Egypt’s public unhappiness has been rising for months due to a severe currency shortage and skyrocketing food costs. But for many, a state agency’s advice on how to save money was the tipping point.
Families have had difficulty affording household essentials, but a government organization in Egypt has lauded a different, less expensive source of protein: “Chicken feet, good for the body and the wallet.”
On social media, the advise received a lot of backlash, and politician Karim al-Sadat criticized it for being “divorced from the realities of the problem.”
The nation with the highest population in the Arab world, which just had to request a $3 billion loan package from the International Monetary Fund, is struggling, as evidenced by the fury.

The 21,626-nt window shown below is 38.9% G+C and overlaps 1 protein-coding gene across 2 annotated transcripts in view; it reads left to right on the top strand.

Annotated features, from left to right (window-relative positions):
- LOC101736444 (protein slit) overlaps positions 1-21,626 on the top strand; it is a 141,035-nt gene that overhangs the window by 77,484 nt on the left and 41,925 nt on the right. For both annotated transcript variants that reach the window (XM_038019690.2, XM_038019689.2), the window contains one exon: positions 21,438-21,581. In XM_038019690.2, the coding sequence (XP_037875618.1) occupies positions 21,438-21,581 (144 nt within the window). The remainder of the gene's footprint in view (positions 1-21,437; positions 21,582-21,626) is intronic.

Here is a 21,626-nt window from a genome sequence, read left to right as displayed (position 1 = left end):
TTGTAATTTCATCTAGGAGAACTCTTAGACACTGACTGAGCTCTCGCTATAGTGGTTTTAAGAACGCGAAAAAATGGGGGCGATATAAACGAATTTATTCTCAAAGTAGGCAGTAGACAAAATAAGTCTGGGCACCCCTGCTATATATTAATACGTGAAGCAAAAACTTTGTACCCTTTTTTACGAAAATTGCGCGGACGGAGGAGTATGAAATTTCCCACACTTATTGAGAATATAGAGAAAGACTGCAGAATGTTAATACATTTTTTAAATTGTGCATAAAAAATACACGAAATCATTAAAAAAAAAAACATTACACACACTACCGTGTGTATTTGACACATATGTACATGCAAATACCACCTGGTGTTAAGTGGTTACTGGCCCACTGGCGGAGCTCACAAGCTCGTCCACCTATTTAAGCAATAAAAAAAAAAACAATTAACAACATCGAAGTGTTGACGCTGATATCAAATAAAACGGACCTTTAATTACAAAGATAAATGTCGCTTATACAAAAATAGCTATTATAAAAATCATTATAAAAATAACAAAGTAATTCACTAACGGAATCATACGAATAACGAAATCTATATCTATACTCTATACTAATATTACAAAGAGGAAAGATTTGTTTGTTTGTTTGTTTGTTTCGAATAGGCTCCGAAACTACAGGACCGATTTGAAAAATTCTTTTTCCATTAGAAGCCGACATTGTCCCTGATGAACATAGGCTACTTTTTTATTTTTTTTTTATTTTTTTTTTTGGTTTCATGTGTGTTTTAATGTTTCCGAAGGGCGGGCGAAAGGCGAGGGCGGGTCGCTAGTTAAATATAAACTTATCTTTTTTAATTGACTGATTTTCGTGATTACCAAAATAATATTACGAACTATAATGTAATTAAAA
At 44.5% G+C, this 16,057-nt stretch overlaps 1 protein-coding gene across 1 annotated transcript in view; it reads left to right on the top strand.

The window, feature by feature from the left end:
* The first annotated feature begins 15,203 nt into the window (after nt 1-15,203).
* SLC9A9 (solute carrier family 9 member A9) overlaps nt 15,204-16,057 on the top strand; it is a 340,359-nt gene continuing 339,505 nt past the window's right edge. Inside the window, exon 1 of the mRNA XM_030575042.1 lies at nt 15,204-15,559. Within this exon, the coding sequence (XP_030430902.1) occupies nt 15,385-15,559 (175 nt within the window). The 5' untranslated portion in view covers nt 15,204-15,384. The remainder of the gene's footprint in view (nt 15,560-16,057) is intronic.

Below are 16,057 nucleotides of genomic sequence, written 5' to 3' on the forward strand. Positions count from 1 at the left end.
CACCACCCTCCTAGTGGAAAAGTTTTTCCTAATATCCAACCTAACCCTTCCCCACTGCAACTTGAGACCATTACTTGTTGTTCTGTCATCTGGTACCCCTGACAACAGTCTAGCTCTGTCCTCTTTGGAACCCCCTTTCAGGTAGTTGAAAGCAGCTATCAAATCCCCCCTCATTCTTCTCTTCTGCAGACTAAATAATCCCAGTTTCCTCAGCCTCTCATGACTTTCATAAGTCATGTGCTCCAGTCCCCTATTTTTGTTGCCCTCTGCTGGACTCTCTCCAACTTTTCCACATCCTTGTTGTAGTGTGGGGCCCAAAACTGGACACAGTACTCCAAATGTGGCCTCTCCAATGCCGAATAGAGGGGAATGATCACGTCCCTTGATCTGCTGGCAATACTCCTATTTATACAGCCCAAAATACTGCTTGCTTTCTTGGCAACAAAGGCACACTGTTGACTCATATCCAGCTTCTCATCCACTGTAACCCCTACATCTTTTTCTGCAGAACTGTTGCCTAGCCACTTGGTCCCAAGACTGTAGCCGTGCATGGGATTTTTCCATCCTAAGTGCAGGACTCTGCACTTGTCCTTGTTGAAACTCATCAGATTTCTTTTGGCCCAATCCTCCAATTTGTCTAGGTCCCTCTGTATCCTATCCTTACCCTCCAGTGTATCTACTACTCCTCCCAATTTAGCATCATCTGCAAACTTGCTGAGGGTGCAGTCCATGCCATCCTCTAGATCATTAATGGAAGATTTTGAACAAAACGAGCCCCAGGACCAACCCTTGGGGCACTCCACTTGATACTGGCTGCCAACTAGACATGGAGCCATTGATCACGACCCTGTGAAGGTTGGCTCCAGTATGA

“The bread I used to buy for one Egyptian pound now costs three,” said Rehab, 34, at a Cairo bakery, asking not to be named in full.
“My husband makes 6,000 pounds ($242) a month, which used to last us all month but now runs out in 10 days.”
Prices for essentials like cooking oil and legumes have also increased, placing financial strain on many of Egypt’s 104 million citizens in a nation that is heavily dependent on food imports.
In large stores, rationing signs now alert consumers that they can only buy a combined three bags of rice, two bottles of milk, and one bottle of oil.
Frozen meat is “no longer a possibility,” according to Reda, a 55-year-old government servant and hospital cleaner who supports her 13-person family. She said the cost has more than doubled.